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Exporting Still Images from Final Cut Pro

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So how do you export a still frame from Final Cut? Tom Wolsky shows you how and also alerts you to a number of gotchas to avoid along the way.
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Exporting still frames from FCP has puzzled many people, if for no other reason than there is no Export > Still Image function in Final Cut as you might expect there to be. There are also a number of gotchas to be aware of, not least of which is the difference in pixel aspect ratios between television formats and computer graphics.

First Steps

So how do you export a still frame from Final Cut? Well, the first thing you do not have to do is make a freeze frame. Instead, all you need to do is place the playhead over the frame you want to export, whether in the Viewer, Canvas, or Timeline. This can be a frame of a clip or of a sequence. It can even contain a multiple layer stack of videos with effects combined including transparency (FIGURE 4.1). Here are the steps:

  1. Place the playhead (either in the Viewer or in the Canvas) on what you want to export, select the window the playhead is in, and choose File > Export > Using QuickTime Conversion.

    Whoa! You’re thinking: I don’t want to have to send a whole clip out. You don’t have to.

    Figure 4.1

    Figure 4.1 Here’s a multi-layer image from the Timeline that we want to export as a still frame.

  2. From the Format pop-up menu, choose Still Image (FIGURE 4.2).

    Figure 4.2

    Figure 4.2 To export a still frame, rather than a movie, change the Format to Still Image.

    Notice also the Image Sequence option—this is exactly the same as Still Image. You can use either.

  3. Next click the Options button.
  4. If you want to create an image sequence—one still image for every frame of video—simply enter a frame rate, but be careful because this can generate an enormous number of files. Make sure you have only a limited selection if you want to do this.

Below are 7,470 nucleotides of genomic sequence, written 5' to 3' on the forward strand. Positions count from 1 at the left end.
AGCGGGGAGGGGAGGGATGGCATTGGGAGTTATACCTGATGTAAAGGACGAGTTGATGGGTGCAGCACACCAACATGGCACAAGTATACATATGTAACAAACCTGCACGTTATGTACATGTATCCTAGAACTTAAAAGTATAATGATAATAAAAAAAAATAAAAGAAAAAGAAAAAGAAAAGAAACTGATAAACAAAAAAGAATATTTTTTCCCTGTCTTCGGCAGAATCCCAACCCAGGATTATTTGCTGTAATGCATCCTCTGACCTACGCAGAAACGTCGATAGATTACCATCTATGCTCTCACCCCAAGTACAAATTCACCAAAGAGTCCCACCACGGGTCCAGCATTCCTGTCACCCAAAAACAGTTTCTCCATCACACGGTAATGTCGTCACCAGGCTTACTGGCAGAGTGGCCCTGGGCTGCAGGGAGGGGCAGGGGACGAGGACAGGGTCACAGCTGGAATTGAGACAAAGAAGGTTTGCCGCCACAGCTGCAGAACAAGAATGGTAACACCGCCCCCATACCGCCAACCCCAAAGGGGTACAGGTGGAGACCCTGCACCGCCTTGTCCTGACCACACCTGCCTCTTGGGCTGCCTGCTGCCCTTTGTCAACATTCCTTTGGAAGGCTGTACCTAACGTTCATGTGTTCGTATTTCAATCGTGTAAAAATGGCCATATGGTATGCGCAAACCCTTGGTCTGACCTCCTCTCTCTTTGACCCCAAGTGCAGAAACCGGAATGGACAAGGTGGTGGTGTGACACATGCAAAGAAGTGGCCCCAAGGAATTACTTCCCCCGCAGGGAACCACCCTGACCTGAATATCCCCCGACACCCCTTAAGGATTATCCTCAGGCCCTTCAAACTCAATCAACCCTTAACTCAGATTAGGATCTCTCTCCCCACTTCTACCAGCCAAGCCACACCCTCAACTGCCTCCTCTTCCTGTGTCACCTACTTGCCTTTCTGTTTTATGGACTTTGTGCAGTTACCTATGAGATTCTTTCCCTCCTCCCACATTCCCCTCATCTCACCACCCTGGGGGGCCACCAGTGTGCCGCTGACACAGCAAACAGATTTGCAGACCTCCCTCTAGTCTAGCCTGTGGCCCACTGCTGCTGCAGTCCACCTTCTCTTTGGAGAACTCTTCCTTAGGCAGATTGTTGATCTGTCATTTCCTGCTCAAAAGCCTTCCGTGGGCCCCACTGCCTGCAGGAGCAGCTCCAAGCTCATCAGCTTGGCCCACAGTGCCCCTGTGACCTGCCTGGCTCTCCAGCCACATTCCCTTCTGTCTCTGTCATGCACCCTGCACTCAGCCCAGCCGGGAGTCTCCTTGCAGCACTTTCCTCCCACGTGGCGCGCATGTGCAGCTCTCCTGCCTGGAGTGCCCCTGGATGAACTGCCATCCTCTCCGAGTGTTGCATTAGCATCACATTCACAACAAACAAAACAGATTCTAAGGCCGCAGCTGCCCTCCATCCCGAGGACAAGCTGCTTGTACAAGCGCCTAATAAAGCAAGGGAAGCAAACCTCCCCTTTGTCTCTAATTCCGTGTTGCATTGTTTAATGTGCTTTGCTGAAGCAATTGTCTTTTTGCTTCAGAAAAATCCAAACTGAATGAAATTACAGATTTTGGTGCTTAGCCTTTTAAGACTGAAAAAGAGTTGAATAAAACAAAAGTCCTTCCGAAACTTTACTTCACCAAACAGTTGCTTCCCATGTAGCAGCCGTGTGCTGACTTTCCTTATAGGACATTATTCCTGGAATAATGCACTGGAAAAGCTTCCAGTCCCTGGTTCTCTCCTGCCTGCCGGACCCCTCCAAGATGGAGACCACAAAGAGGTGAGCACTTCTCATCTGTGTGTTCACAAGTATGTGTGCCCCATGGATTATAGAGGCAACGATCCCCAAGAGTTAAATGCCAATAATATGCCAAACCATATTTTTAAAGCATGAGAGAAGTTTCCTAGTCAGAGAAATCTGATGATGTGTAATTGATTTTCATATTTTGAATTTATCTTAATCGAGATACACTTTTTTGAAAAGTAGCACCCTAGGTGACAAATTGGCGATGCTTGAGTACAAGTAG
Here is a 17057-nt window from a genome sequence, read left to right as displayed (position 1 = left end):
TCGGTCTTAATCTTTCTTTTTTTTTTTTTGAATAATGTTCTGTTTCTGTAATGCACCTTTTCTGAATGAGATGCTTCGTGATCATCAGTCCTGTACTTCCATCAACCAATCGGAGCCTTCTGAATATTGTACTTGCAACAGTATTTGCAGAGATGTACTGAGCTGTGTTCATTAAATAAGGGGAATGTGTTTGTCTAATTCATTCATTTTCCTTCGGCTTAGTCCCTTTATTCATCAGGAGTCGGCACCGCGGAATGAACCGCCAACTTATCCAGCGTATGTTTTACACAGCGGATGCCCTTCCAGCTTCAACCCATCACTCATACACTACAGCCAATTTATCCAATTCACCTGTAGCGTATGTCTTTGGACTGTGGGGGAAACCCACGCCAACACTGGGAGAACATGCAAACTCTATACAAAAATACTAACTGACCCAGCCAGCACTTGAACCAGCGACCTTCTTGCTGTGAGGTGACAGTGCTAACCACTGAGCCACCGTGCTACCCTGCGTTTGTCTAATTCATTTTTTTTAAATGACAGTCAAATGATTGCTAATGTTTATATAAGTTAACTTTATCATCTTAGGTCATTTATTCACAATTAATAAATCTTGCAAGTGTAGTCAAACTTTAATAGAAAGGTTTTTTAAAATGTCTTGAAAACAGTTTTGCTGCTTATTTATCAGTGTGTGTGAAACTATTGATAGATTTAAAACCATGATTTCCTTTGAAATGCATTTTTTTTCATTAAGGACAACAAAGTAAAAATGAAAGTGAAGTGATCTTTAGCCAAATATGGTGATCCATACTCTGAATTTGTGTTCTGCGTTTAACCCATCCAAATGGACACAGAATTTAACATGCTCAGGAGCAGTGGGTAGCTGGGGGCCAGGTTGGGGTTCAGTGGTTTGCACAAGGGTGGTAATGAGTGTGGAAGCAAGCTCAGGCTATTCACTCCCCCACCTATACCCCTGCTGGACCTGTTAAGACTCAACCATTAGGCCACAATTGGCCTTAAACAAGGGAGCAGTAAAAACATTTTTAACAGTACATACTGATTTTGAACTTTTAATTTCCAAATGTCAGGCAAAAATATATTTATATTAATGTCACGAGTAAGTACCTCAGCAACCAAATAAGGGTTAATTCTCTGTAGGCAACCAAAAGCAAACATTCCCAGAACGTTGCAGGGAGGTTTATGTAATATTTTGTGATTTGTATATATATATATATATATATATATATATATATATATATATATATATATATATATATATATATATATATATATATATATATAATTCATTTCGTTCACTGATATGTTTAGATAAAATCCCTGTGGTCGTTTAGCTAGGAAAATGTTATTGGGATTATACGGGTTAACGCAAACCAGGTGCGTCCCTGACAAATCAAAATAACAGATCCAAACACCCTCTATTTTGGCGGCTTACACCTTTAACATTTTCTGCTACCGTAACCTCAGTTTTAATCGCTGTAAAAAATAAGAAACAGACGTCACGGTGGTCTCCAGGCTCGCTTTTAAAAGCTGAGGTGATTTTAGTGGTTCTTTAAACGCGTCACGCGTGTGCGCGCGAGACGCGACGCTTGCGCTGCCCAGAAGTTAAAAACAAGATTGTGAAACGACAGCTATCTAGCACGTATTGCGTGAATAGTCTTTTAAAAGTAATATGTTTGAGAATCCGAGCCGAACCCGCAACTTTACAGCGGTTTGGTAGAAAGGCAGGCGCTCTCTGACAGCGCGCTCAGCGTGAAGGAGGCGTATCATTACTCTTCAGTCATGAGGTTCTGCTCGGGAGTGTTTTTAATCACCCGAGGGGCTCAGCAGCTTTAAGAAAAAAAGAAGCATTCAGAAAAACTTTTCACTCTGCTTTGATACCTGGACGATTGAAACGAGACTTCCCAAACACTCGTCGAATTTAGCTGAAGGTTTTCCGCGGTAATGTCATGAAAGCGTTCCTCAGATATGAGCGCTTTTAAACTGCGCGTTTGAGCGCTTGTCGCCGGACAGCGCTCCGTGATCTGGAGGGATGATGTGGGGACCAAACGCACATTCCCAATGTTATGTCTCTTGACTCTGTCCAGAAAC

To export just one frame, simply leave the frame rate value box empty. That’s the only difference between exporting a sequence of images and a single image.

  5. From the Format pop-up menu in that window, you can choose what type of file you want to export. If you want to export with transparency, pick a file format like Photoshop or TIFF or PNG (FIGURE 4.3).

    Figure 4.3

    Figure 4.3 To maintain both high quality and transparency information, choose either Photoshop, PNG, or TIFF formats. (If you want to output an image sequence, rather than a still, enter a frame rate for Frames per second.)

Personally I like to export in PNG because it exports transparency as a Photoshop layer rather than with an alpha channel (FIGURE 4.4). I then usually save the file in Photoshop as a Photoshop file with multiple layers. Although other people prefer TIFFs, I think their file sizes are larger than necessary. If you just need a flattened image, and minimum file size is important, you can save as JPEG, which is substantially more compressed than other formats.

Figure 4.4

Figure 4.4 Exporting an image as a PNG maintains transparency information by creating a separate Photoshop layer. Exporting as a TIFF maintains transparency in the alpha channel of the image.

If you choose JPEG, make sure you click the Options button in this window and set the Quality slider to Best (FIGURE 4.5). Do this every time because the setting is not “sticky,” and it will revert to the default Medium every time you do it (see the sidebar, “Still No Still Export”).

Figure 4.5

Figure 4.5 Only select JPEG when you need the image to be as small as possible. Remember to set the Quality to Best before clicking OK.

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